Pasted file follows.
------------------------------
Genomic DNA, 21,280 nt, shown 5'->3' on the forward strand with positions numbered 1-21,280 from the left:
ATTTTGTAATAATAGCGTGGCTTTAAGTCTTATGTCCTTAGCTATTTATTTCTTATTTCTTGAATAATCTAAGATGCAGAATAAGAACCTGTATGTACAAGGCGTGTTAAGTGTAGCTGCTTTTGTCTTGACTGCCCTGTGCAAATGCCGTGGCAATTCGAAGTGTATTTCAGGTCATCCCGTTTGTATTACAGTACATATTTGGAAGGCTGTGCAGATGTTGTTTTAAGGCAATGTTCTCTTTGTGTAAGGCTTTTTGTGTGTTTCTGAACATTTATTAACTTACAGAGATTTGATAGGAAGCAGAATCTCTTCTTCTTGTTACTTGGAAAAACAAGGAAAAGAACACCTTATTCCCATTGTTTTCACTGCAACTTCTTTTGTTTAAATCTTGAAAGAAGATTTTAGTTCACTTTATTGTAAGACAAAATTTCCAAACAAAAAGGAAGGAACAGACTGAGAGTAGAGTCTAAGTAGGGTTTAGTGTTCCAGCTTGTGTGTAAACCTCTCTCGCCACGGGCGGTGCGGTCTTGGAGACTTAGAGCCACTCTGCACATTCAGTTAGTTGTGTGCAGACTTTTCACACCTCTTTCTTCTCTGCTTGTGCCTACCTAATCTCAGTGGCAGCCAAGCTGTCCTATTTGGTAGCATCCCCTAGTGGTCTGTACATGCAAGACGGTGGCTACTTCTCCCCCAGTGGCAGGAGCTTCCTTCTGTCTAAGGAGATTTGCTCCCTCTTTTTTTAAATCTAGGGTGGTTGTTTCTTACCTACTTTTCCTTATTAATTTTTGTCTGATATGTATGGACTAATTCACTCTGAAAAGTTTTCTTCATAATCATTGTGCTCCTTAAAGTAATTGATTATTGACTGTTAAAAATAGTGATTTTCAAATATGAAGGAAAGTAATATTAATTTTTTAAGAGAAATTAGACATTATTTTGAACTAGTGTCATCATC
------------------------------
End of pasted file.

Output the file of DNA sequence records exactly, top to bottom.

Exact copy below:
Genomic DNA, 21,280 nt, shown 5'->3' on the forward strand with positions numbered 1-21,280 from the left:
ATTTTGTAATAATAGCGTGGCTTTAAGTCTTATGTCCTTAGCTATTTATTTCTTATTTCTTGAATAATCTAAGATGCAGAATAAGAACCTGTATGTACAAGGCGTGTTAAGTGTAGCTGCTTTTGTCTTGACTGCCCTGTGCAAATGCCGTGGCAATTCGAAGTGTATTTCAGGTCATCCCGTTTGTATTACAGTACATATTTGGAAGGCTGTGCAGATGTTGTTTTAAGGCAATGTTCTCTTTGTGTAAGGCTTTTTGTGTGTTTCTGAACATTTATTAACTTACAGAGATTTGATAGGAAGCAGAATCTCTTCTTCTTGTTACTTGGAAAAACAAGGAAAAGAACACCTTATTCCCATTGTTTTCACTGCAACTTCTTTTGTTTAAATCTTGAAAGAAGATTTTAGTTCACTTTATTGTAAGACAAAATTTCCAAACAAAAAGGAAGGAACAGACTGAGAGTAGAGTCTAAGTAGGGTTTAGTGTTCCAGCTTGTGTGTAAACCTCTCTCGCCACGGGCGGTGCGGTCTTGGAGACTTAGAGCCACTCTGCACATTCAGTTAGTTGTGTGCAGACTTTTCACACCTCTTTCTTCTCTGCTTGTGCCTACCTAATCTCAGTGGCAGCCAAGCTGTCCTATTTGGTAGCATCCCCTAGTGGTCTGTACATGCAAGACGGTGGCTACTTCTCCCCCAGTGGCAGGAGCTTCCTTCTGTCTAAGGAGATTTGCTCCCTCTTTTTTTAAATCTAGGGTGGTTGTTTCTTACCTACTTTTCCTTATTAATTTTTGTCTGATATGTATGGACTAATTCACTCTGAAAAGTTTTCTTCATAATCATTGTGCTCCTTAAAGTAATTGATTATTGACTGTTAAAAATAGTGATTTTCAAATATGAAGGAAAGTAATATTAATTTTTTAAGAGAAATTAGACATTATTTTGAACTAGTGTCATCATC